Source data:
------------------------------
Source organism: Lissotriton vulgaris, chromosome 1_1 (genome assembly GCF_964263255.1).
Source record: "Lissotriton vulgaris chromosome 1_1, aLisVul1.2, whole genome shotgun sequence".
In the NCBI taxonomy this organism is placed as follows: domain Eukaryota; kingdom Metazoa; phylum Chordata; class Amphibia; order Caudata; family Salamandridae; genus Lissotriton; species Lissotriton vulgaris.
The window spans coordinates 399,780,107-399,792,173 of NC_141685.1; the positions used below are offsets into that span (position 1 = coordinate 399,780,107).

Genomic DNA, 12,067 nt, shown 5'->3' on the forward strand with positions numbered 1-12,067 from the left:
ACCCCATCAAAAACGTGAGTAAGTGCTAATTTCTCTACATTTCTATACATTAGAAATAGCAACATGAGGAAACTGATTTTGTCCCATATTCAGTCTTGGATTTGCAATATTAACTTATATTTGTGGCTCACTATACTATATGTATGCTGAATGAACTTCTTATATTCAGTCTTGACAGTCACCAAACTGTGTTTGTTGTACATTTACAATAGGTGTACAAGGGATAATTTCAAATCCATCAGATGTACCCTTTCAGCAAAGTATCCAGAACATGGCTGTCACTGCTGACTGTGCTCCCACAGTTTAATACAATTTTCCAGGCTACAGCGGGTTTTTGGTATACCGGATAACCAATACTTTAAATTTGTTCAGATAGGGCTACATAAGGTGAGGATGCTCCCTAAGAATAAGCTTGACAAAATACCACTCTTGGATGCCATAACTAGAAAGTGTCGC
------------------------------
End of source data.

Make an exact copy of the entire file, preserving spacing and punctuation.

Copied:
Source organism: Lissotriton vulgaris, chromosome 1_1 (genome assembly GCF_964263255.1).
Source record: "Lissotriton vulgaris chromosome 1_1, aLisVul1.2, whole genome shotgun sequence".
In the NCBI taxonomy this organism is placed as follows: domain Eukaryota; kingdom Metazoa; phylum Chordata; class Amphibia; order Caudata; family Salamandridae; genus Lissotriton; species Lissotriton vulgaris.
The window spans coordinates 399,780,107-399,792,173 of NC_141685.1; the positions used below are offsets into that span (position 1 = coordinate 399,780,107).

Genomic DNA, 12,067 nt, shown 5'->3' on the forward strand with positions numbered 1-12,067 from the left:
ACCCCATCAAAAACGTGAGTAAGTGCTAATTTCTCTACATTTCTATACATTAGAAATAGCAACATGAGGAAACTGATTTTGTCCCATATTCAGTCTTGGATTTGCAATATTAACTTATATTTGTGGCTCACTATACTATATGTATGCTGAATGAACTTCTTATATTCAGTCTTGACAGTCACCAAACTGTGTTTGTTGTACATTTACAATAGGTGTACAAGGGATAATTTCAAATCCATCAGATGTACCCTTTCAGCAAAGTATCCAGAACATGGCTGTCACTGCTGACTGTGCTCCCACAGTTTAATACAATTTTCCAGGCTACAGCGGGTTTTTGGTATACCGGATAACCAATACTTTAAATTTGTTCAGATAGGGCTACATAAGGTGAGGATGCTCCCTAAGAATAAGCTTGACAAAATACCACTCTTGGATGCCATAACTAGAAAGTGTCGC